Obituary: Leslie A. Marchand

LESLIE A. MARCHAND was a literary scholar of immense and lasting achievement. His Byron, A Biography, which drew on innumerable primary sources presented with scrupulous care, was published in three large volumes in 1957. His edition of the complete Byron's Letters and Journals, which appeared in 12 volumes between 1973 and 1982, with a supplementary volume in 1994, made available the results of three decades of tracking down original Byron letters in libraries and private collections in many countries.

Marchand enabled the world to appreciate for the first time the extraordinarily rich personality of the poet and the variety and integrity of his life. Along with another American, Newman Ivey White, who performed the same service for Shelley in 1947, Marchand rescued Byron from the semi-fictional romancing of Andre Maurois, and from the shoddy, sometimes sneering, amateurism which had dominated biographical writing on the English romantic poets in the pre-war period. By giving us Byron's own unedited words, in his business letters as well as in his intimate confidences to his friends, Marchand not only revealed one of the best letter writers of all time, but helped us to understand why Byron was so engaging as well as influential a figure.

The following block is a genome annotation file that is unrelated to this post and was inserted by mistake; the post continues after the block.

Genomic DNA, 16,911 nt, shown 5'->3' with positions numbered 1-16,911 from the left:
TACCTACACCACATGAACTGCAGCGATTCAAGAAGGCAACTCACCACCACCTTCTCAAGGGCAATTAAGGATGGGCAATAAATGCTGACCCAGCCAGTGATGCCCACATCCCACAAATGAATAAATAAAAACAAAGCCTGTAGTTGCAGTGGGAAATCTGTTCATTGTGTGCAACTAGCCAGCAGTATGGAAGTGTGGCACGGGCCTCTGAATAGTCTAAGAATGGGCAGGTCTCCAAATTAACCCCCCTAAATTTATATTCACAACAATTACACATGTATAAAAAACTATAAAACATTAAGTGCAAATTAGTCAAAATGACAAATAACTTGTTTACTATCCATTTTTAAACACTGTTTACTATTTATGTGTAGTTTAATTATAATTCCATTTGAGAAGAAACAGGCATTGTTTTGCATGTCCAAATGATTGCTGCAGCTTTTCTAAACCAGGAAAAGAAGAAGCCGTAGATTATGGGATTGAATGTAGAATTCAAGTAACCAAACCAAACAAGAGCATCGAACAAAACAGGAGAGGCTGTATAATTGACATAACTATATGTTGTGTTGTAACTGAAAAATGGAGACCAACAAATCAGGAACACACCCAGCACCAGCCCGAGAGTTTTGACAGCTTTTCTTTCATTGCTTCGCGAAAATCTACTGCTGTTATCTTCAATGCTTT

Leslie Marchand was born in 1900 in Washington State, then still almost a frontier society. His parent were French-speaking immigrants to the United States, and Leslie always liked to hear the French echo by stressing the second syllable of his name. In 1923 he accepted a post at what was then one of the most remote places in the western world, Farthest North College in Alaska, an agricultural and mining school which had decided to bring in its first teacher in the humanities. In chapters of his unpublished autobiography shown to friends in recent years he describes the many days of trekking across the snow on dog-drawn sledges, and a climb up Mount McKinley, the highest mountain in the United States.

Marchand enjoyed the heroic pioneering, but it all had a purpose. With the money saved, the young man was able a few years later to finance a trip to Paris, to get himself started, despite the Depression, on an academic career at Rutgers University in New Jersey, and then shortly before the Second World War, he took his doctorate at Columbia University in New York.